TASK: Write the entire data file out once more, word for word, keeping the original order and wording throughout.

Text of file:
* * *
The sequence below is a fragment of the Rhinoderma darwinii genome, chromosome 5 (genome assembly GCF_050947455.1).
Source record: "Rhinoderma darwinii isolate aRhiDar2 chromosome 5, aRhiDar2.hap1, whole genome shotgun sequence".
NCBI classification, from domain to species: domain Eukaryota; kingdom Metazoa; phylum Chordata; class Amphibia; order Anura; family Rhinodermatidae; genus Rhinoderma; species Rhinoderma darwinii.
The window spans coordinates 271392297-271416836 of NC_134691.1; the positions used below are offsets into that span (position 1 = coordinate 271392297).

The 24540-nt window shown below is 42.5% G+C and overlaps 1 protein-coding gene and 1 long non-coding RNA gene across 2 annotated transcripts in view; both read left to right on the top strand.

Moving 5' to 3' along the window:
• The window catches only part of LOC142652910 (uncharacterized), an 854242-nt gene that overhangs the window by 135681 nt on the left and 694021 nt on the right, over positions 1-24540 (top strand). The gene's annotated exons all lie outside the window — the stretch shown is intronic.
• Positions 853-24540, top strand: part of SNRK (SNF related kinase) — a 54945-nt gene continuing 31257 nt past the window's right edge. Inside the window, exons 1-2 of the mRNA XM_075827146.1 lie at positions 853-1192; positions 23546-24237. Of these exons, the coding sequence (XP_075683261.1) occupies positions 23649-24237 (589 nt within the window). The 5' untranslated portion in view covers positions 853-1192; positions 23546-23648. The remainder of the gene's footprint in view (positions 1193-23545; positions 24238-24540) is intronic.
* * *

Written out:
The sequence below is a fragment of the Rhinoderma darwinii genome, chromosome 5 (genome assembly GCF_050947455.1).
Source record: "Rhinoderma darwinii isolate aRhiDar2 chromosome 5, aRhiDar2.hap1, whole genome shotgun sequence".
NCBI classification, from domain to species: domain Eukaryota; kingdom Metazoa; phylum Chordata; class Amphibia; order Anura; family Rhinodermatidae; genus Rhinoderma; species Rhinoderma darwinii.
The window spans coordinates 271392297-271416836 of NC_134691.1; the positions used below are offsets into that span (position 1 = coordinate 271392297).

The 24540-nt window shown below is 42.5% G+C and overlaps 1 protein-coding gene and 1 long non-coding RNA gene across 2 annotated transcripts in view; both read left to right on the top strand.

Moving 5' to 3' along the window:
• The window catches only part of LOC142652910 (uncharacterized), an 854242-nt gene that overhangs the window by 135681 nt on the left and 694021 nt on the right, over positions 1-24540 (top strand). The gene's annotated exons all lie outside the window — the stretch shown is intronic.
• Positions 853-24540, top strand: part of SNRK (SNF related kinase) — a 54945-nt gene continuing 31257 nt past the window's right edge. Inside the window, exons 1-2 of the mRNA XM_075827146.1 lie at positions 853-1192; positions 23546-24237. Of these exons, the coding sequence (XP_075683261.1) occupies positions 23649-24237 (589 nt within the window). The 5' untranslated portion in view covers positions 853-1192; positions 23546-23648. The remainder of the gene's footprint in view (positions 1193-23545; positions 24238-24540) is intronic.